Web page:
Labour Tribunal allows union officer to represent FDH claiming $12,000
IN a victory for foreign domestic helpers (FDHs), the Labour Tribunal has allowed a union officer to represent an FDH pursuing her $12,000-claim against her former employer, although the helper had already left Hong Kong.
Labour Tribunal presiding officer Timon Shum allowed Shiella Grace Estrada, Hong Kong Federation of Asian Domestic Workers Unions (FADWU) secretary, to represent Joenalyn D. Mallorca during the hearing on her claim on October 9.
Mallorca is seeking $12,421.33 from her former employer, Ng Mei Shuen, for wages in lieu of her termination notice, damages, and other expenses.
“This is the first time for a trade union to represent (a helper who has a pending claim). We’ve tried this before several times in other cases but we were told it was not allowed,” Estrada said in an interview after the hearing.
“We hope this is a start..that they will now allow the trade unions to be the representative when the worker is no longer around,” she added.
Estrada, also the chair of the Progressive Labour Union of Domestic Workers-Hong Kong, said they were hoping that Mr. Shum would later allow Mallorca to testify via a video link from the Philippines.
Mr. Shum set the next hearing of the case on December 28, adding that he would decide afterwards whether to allow Mallorca to testify via a video link during the case’s full-blown trial, which is expected to happen in the first half of 2019.
Ng said she opposed allowing Mallorca to testify through a video link and said that she had “no money” to pay her former domestic worker.
“She should be here,” Ng said, adding that she would also have her nine-year-old daughter and a male friend testify during the trial.
The Labour Tribunal again heard Mallorca’s case after High Court Justice Bebe Pui Ying Chu reversed the decision of another Labour Tribunal presiding officer who had dismissed Mallorca’s petition that she be allowed to testify via a video link and be represented by a trade union officer.
“He did not have regard to the fact that (Mallorca) was entitled to bring proceedings in this jurisdiction to protect her civil rights, and to the crucial nature of (her) evidence as to whether there were grounds for her summary dismissal (by her employer),” Justice Chu said in her ruling on July 26.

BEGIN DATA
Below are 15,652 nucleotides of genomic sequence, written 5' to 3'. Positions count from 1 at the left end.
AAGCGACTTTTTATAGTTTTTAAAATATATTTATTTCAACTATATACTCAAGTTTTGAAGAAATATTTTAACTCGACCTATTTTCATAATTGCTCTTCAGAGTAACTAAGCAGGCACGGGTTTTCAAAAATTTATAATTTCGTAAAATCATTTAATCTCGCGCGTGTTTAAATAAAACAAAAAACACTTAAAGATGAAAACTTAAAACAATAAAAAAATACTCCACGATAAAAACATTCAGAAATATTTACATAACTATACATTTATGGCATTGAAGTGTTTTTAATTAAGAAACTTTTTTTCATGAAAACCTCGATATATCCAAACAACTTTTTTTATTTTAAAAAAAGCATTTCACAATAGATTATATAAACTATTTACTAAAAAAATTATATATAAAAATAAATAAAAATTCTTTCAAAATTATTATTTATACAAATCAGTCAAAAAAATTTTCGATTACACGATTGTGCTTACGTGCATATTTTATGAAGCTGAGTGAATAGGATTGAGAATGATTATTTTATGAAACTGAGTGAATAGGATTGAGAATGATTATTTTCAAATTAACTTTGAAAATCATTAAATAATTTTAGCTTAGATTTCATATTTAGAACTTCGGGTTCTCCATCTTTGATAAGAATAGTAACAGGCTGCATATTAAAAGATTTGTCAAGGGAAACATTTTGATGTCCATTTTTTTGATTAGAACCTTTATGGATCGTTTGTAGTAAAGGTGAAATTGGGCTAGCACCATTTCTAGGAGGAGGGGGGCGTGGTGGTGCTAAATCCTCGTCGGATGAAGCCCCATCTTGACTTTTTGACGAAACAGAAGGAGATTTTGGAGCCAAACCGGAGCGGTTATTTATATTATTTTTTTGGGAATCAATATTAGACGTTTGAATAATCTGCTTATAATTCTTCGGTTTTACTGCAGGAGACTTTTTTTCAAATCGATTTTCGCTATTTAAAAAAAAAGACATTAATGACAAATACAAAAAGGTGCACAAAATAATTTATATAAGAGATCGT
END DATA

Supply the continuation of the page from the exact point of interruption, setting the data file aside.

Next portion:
“Without being allowed to give evidence or be present through video link, it could mean that (Mallorca) would be deprived of a fair and public hearing, or the chance to proceed with her claim for whatwas her entitlement under her contract of employment,” she added.
Migrant advocates hailed the High Court ruling as “groundbreaking,” with two other migrants also seeking to testify at the Labour Tribunal via a video link.
“Migrant workers in Hong Kong have received good news from the High Court. A groundbreaking decision confirmed that workers seeking compensation at the Labour Tribunal may appear by video in court,” Justice Without Borders (JWB), a regional charity supporting crossborder access to compensation for migrant workers, said in a statement after the High Court ruling.
“The decision has major implications for migrant domestic workers who cannot remain in the city and can only pursue their claims from home,” it added.
JWB took up the case on referral from HELP for Domestic Workers (HELP), a Hong Kong-based frontline organization; The Hong Kong Confederation of Trade Unions (HKCTU); Philippines-based International Pro Bono Alliance; and Senior Partner Ms. Kareena Teh and her team of pro bono lawyers at Dechert LLP, also helped Ms. Domingo appeal her case.
Mallorca had filed a case at the Labour Tribunal against her employer after she was dismissed in September last year.
However, she had to go back to the Philippines in December 2017 to take care of her young children and her elderly mother who was diagnosed with cancer. The Labour Department had offered to shoulder her expenses for her to come back in HK and testify but, besides taking care of her children and sick mom, she also now has a job in a factory in Laguna province.